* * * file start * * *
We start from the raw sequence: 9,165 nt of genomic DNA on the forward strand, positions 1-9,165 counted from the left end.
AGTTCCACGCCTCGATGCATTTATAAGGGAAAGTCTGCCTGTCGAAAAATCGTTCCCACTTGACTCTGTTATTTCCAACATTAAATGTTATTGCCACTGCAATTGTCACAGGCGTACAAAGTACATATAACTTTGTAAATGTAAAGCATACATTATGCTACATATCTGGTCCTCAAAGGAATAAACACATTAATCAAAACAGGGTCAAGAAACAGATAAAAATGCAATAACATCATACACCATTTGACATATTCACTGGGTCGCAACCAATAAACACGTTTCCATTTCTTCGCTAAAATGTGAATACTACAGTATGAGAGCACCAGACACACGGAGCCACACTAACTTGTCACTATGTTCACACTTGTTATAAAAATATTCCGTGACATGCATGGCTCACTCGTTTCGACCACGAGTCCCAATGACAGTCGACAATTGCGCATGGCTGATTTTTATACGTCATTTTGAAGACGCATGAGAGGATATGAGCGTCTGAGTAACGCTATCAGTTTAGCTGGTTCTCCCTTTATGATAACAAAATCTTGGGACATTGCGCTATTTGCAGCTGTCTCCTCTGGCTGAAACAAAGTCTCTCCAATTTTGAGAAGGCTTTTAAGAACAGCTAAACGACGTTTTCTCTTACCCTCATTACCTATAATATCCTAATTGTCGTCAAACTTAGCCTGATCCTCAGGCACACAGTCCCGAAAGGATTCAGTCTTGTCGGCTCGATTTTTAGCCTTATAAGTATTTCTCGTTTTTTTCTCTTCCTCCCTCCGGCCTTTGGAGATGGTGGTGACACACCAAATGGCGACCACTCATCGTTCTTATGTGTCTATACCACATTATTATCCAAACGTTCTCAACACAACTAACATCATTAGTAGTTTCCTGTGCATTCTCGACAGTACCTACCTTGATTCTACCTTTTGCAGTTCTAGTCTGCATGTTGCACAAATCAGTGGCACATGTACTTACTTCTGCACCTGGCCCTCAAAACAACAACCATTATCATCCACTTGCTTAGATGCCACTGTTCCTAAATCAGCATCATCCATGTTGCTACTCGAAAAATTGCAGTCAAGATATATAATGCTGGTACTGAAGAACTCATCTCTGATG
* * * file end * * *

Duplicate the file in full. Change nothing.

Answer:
We start from the raw sequence: 9,165 nt of genomic DNA on the forward strand, positions 1-9,165 counted from the left end.
AGTTCCACGCCTCGATGCATTTATAAGGGAAAGTCTGCCTGTCGAAAAATCGTTCCCACTTGACTCTGTTATTTCCAACATTAAATGTTATTGCCACTGCAATTGTCACAGGCGTACAAAGTACATATAACTTTGTAAATGTAAAGCATACATTATGCTACATATCTGGTCCTCAAAGGAATAAACACATTAATCAAAACAGGGTCAAGAAACAGATAAAAATGCAATAACATCATACACCATTTGACATATTCACTGGGTCGCAACCAATAAACACGTTTCCATTTCTTCGCTAAAATGTGAATACTACAGTATGAGAGCACCAGACACACGGAGCCACACTAACTTGTCACTATGTTCACACTTGTTATAAAAATATTCCGTGACATGCATGGCTCACTCGTTTCGACCACGAGTCCCAATGACAGTCGACAATTGCGCATGGCTGATTTTTATACGTCATTTTGAAGACGCATGAGAGGATATGAGCGTCTGAGTAACGCTATCAGTTTAGCTGGTTCTCCCTTTATGATAACAAAATCTTGGGACATTGCGCTATTTGCAGCTGTCTCCTCTGGCTGAAACAAAGTCTCTCCAATTTTGAGAAGGCTTTTAAGAACAGCTAAACGACGTTTTCTCTTACCCTCATTACCTATAATATCCTAATTGTCGTCAAACTTAGCCTGATCCTCAGGCACACAGTCCCGAAAGGATTCAGTCTTGTCGGCTCGATTTTTAGCCTTATAAGTATTTCTCGTTTTTTTCTCTTCCTCCCTCCGGCCTTTGGAGATGGTGGTGACACACCAAATGGCGACCACTCATCGTTCTTATGTGTCTATACCACATTATTATCCAAACGTTCTCAACACAACTAACATCATTAGTAGTTTCCTGTGCATTCTCGACAGTACCTACCTTGATTCTACCTTTTGCAGTTCTAGTCTGCATGTTGCACAAATCAGTGGCACATGTACTTACTTCTGCACCTGGCCCTCAAAACAACAACCATTATCATCCACTTGCTTAGATGCCACTGTTCCTAAATCAGCATCATCCATGTTGCTACTCGAAAAATTGCAGTCAAGATATATAATGCTGGTACTGAAGAACTCATCTCTGATG